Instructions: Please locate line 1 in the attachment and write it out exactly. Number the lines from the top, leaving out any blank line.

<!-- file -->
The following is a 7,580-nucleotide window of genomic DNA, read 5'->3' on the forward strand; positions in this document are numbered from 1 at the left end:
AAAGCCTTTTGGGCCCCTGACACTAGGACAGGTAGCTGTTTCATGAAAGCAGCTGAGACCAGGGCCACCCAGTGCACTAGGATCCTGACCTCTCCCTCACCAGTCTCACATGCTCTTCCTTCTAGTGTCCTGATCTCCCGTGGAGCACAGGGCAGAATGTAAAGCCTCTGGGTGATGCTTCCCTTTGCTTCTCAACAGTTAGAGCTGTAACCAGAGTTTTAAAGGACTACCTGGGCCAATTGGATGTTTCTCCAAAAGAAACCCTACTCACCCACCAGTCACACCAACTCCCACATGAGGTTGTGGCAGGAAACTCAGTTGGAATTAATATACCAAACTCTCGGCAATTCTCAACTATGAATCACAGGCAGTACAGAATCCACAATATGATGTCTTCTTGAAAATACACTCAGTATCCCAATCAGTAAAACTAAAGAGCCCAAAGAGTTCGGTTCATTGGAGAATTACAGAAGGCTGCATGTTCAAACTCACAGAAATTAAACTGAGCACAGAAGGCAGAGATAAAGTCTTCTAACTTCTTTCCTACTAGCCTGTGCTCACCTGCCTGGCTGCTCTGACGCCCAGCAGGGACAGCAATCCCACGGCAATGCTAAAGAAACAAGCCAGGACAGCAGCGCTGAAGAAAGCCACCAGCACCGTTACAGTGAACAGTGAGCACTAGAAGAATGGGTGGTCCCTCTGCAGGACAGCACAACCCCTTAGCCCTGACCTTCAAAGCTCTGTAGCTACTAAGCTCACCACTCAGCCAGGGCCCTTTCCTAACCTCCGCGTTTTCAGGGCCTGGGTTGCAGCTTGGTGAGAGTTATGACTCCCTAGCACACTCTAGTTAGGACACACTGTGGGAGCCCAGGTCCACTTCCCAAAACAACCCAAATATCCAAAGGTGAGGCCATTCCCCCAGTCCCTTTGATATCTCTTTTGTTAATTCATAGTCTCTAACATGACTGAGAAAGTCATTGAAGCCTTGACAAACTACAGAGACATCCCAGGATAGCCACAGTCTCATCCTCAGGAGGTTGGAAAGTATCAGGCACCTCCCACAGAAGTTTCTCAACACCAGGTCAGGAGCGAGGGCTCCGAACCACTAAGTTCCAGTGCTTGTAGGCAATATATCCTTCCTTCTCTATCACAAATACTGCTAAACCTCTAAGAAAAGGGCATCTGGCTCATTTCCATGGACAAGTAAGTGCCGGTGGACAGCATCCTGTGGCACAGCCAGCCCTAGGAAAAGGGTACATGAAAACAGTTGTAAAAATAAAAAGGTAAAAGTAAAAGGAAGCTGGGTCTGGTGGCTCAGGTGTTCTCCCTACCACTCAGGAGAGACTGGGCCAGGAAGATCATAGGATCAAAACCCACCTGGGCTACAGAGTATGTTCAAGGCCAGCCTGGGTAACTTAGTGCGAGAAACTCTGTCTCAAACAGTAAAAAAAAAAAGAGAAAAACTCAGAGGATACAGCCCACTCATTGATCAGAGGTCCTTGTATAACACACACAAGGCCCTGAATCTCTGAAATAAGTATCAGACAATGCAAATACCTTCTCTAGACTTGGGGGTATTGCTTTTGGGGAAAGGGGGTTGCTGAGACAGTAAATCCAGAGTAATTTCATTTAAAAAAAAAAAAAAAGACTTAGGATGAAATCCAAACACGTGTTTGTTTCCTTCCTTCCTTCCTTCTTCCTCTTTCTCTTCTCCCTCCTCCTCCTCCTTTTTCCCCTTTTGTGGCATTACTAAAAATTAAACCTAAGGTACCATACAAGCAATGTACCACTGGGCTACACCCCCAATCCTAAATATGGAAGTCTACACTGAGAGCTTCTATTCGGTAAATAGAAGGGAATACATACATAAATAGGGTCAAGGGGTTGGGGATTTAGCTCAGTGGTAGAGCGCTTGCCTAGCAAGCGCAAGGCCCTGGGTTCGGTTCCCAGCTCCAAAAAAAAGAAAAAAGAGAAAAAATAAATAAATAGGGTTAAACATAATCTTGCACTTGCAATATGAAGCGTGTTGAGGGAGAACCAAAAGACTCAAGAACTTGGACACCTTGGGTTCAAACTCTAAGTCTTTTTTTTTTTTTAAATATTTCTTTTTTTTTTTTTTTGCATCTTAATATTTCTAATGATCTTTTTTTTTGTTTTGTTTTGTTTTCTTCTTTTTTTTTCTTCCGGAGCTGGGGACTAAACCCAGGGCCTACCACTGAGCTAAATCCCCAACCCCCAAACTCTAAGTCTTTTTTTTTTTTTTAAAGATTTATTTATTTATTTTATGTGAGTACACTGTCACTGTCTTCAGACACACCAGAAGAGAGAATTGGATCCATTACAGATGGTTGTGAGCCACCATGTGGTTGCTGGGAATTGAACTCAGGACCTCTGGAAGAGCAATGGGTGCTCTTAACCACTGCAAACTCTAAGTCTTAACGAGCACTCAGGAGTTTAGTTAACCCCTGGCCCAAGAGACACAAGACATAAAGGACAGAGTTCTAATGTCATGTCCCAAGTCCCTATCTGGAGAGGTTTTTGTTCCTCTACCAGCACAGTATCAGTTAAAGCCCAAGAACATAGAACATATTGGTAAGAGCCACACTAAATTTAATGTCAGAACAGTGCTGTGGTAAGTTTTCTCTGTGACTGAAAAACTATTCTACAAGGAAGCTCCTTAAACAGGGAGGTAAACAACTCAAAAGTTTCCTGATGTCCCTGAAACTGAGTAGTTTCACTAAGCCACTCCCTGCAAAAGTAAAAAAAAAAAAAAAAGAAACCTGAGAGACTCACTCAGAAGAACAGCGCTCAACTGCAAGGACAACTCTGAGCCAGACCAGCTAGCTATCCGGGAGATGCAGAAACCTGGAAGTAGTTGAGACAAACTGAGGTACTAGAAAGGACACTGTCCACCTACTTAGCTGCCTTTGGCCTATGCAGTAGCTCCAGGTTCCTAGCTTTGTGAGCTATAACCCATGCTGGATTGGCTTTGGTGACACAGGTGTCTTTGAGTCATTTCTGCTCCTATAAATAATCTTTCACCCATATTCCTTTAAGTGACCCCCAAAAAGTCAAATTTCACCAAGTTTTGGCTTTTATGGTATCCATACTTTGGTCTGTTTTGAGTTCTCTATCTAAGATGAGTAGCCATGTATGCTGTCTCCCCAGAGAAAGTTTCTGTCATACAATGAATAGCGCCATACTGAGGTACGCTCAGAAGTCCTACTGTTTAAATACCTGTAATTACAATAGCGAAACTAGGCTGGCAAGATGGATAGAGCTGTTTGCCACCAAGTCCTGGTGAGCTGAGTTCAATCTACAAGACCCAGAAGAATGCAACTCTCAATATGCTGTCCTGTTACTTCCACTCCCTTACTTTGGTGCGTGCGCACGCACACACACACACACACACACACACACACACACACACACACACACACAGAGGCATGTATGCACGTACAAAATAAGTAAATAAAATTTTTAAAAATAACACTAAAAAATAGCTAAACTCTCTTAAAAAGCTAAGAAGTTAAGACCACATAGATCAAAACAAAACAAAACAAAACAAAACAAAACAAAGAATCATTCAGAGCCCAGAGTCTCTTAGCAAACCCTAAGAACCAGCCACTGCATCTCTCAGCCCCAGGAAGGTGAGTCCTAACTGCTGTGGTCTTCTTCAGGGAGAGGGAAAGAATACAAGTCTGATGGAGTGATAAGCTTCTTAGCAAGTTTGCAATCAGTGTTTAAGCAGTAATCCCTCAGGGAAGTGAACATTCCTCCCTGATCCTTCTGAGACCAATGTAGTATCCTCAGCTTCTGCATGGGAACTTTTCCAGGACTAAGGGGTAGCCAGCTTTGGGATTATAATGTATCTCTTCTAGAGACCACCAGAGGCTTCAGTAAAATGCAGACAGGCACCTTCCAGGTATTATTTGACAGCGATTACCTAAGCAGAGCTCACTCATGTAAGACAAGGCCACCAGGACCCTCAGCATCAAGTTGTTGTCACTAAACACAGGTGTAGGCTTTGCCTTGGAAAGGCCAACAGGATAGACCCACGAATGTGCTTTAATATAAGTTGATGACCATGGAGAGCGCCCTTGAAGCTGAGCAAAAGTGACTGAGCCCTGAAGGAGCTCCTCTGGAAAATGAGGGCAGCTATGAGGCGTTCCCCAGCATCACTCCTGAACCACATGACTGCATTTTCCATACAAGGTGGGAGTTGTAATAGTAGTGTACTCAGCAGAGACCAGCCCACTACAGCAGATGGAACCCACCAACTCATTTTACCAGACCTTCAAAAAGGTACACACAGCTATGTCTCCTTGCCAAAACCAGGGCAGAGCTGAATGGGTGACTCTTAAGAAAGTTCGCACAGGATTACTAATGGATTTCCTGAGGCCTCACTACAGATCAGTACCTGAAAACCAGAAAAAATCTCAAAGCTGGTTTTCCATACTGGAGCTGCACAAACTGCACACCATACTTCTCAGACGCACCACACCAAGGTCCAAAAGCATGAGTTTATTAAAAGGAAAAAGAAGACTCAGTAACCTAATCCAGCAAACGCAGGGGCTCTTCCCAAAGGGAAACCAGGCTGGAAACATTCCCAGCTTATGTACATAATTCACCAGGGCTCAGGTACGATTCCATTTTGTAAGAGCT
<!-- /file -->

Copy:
The following is a 7,580-nucleotide window of genomic DNA, read 5'->3' on the forward strand; positions in this document are numbered from 1 at the left end: